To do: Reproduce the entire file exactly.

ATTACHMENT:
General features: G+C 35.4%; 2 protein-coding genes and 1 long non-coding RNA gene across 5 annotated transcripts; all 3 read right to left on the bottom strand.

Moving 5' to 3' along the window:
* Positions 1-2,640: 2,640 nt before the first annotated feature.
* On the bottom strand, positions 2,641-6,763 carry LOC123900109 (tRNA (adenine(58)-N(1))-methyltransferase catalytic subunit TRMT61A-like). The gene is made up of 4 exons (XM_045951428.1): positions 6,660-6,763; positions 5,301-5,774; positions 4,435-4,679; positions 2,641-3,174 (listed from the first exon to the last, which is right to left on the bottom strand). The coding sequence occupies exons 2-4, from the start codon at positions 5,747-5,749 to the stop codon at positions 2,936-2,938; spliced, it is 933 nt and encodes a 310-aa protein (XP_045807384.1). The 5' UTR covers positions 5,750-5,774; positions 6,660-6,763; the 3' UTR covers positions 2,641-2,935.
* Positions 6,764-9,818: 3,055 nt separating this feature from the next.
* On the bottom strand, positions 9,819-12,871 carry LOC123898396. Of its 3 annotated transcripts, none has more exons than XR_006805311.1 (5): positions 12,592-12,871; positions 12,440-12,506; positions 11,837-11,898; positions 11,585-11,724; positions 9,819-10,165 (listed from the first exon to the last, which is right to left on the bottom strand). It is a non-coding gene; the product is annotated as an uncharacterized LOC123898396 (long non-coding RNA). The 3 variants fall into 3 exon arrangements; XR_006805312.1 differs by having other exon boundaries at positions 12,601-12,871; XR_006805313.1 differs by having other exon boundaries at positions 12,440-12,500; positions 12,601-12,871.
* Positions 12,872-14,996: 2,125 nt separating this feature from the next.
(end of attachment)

General features: G+C 35.4%; 2 protein-coding genes and 1 long non-coding RNA gene across 5 annotated transcripts; all 3 read right to left on the bottom strand.

Moving 5' to 3' along the window:
* Positions 1-2,640: 2,640 nt before the first annotated feature.
* On the bottom strand, positions 2,641-6,763 carry LOC123900109 (tRNA (adenine(58)-N(1))-methyltransferase catalytic subunit TRMT61A-like). The gene is made up of 4 exons (XM_045951428.1): positions 6,660-6,763; positions 5,301-5,774; positions 4,435-4,679; positions 2,641-3,174 (listed from the first exon to the last, which is right to left on the bottom strand). The coding sequence occupies exons 2-4, from the start codon at positions 5,747-5,749 to the stop codon at positions 2,936-2,938; spliced, it is 933 nt and encodes a 310-aa protein (XP_045807384.1). The 5' UTR covers positions 5,750-5,774; positions 6,660-6,763; the 3' UTR covers positions 2,641-2,935.
* Positions 6,764-9,818: 3,055 nt separating this feature from the next.
* On the bottom strand, positions 9,819-12,871 carry LOC123898396. Of its 3 annotated transcripts, none has more exons than XR_006805311.1 (5): positions 12,592-12,871; positions 12,440-12,506; positions 11,837-11,898; positions 11,585-11,724; positions 9,819-10,165 (listed from the first exon to the last, which is right to left on the bottom strand). It is a non-coding gene; the product is annotated as an uncharacterized LOC123898396 (long non-coding RNA). The 3 variants fall into 3 exon arrangements; XR_006805312.1 differs by having other exon boundaries at positions 12,601-12,871; XR_006805313.1 differs by having other exon boundaries at positions 12,440-12,500; positions 12,601-12,871.
* Positions 12,872-14,996: 2,125 nt separating this feature from the next.